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HELPING WHILE AT HOME Patrick Tsang, a sixth grader at St. John’s School, has been 3D printing mask extenders for healthcare professionals.
In March, when I heard that my school would start online learning because of the coronavirus, I was so sad. I enjoy school; it’s where I learn, socialize and make connections with friends. I’ve been in my house ever since. As I’m adjusting to this new normal, I find that I have more time on my hands. Sometimes, I have enough work to do to keep me occupied, while other times, I’ll have too little, so I realized how much I miss my extra activities.
The topic of coronavirus is all over the news, especially to be conscious to wash your hands and not touch your face. As I read that people should wear a face mask, I thought that doctors and nurses who wear a mask all day must hurt their ears with the pressure of the elastic.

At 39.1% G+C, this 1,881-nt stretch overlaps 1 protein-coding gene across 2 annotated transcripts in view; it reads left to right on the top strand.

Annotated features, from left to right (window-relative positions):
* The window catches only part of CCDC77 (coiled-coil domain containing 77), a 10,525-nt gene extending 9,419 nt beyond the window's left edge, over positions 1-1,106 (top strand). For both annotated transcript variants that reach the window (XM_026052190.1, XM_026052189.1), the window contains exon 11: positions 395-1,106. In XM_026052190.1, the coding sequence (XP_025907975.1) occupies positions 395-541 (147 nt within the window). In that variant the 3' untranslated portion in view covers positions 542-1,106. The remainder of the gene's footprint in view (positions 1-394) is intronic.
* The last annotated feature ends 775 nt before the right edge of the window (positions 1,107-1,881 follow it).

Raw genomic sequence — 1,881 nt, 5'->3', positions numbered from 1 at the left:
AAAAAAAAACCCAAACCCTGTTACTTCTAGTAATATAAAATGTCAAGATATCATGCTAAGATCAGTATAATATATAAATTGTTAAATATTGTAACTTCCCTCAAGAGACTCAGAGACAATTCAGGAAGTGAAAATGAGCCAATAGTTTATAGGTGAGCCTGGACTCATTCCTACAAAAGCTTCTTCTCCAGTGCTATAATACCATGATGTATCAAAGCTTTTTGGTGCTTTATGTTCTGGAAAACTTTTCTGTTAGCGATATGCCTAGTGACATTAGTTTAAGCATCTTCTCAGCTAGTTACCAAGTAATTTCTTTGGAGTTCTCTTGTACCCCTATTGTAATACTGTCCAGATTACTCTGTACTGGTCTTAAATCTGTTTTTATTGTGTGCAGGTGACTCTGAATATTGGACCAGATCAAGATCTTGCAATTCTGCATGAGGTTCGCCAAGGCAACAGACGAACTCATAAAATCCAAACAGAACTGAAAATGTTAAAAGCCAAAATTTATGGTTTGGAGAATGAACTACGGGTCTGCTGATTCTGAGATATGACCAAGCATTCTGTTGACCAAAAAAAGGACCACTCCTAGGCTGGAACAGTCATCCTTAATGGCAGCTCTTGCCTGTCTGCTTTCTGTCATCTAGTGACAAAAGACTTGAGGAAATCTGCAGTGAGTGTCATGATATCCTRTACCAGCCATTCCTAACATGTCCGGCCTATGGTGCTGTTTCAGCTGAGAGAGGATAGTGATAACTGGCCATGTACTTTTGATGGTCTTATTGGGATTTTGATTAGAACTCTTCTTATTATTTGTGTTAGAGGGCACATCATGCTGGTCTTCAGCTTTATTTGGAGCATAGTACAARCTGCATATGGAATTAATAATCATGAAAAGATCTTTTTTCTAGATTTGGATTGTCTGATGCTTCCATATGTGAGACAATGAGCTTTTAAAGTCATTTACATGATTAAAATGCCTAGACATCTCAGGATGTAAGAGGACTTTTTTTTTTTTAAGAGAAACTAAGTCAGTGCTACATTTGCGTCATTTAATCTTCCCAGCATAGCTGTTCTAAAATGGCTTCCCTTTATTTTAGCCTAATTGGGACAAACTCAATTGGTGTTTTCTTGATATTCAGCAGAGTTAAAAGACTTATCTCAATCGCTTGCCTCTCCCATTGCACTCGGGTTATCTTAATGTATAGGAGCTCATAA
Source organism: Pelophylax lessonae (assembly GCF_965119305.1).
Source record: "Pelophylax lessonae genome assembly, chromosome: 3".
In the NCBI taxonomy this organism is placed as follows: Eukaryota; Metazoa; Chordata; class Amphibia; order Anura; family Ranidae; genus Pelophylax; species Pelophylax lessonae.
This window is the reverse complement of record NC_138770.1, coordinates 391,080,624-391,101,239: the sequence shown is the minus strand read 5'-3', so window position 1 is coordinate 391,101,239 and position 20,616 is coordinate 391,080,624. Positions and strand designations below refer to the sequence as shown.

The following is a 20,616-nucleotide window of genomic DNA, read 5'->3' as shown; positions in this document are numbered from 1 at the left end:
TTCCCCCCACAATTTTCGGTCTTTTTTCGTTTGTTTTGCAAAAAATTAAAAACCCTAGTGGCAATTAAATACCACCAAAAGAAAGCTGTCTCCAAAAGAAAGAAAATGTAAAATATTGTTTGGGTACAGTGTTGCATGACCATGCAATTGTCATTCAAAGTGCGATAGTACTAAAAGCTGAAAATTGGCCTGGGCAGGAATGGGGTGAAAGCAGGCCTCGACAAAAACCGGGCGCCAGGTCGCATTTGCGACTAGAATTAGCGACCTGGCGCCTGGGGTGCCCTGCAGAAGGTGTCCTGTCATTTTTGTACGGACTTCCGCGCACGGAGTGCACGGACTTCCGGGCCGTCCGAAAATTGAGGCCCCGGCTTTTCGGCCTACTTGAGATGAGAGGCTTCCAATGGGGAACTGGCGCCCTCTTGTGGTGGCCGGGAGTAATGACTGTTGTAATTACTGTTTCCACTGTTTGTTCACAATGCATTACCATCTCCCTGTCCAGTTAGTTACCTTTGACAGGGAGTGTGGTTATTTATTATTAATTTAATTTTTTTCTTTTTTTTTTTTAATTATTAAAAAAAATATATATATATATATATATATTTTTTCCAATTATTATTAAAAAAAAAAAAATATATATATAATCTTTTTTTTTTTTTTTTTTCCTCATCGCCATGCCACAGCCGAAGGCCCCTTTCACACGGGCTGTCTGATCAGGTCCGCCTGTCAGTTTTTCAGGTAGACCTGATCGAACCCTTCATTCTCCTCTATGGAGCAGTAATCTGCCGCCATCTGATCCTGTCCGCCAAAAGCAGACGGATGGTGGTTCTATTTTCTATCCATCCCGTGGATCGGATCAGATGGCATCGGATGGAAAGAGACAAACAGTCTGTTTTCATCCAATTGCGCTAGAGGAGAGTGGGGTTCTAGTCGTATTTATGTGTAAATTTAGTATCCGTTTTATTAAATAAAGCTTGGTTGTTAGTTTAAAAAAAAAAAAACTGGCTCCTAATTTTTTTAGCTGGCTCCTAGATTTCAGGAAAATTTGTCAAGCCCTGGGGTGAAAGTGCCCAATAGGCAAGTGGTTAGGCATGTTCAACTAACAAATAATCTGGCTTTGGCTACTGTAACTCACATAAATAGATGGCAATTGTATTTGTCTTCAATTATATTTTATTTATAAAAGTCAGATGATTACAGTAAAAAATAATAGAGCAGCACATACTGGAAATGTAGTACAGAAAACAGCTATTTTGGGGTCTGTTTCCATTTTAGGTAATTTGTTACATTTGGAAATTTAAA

Then it hit me – I should 3D print mask strap extenders to relieve the pressure on people’s ears to make their masks more comfortable while they're working. Later that day, I went online and found models of mask extenders. I decided to export them to my 3D printer and print as many as I could to help the doctors and nurses. I use a 3D printer called a Raise3D N2, and I use PLA filament.
A 3D printer is a machine that melts plastic and then oozes it out through a nozzle, allowing me to construct different objects. Filament is the plastic that you insert into your 3D printer. I can print up to 12 small and 20 large extenders per batch.
I’ve been able to provide these extenders to my classmates’ parents who work in hospitals. Some extenders have also made it to people in New York City and Washington D.C. I’ve also helped others who have reached out to me. Healthcare workers can be more comfortable while they work, so they can do their job with more ease. We all have to support one another during this historic event, and I hope I can make a difference.
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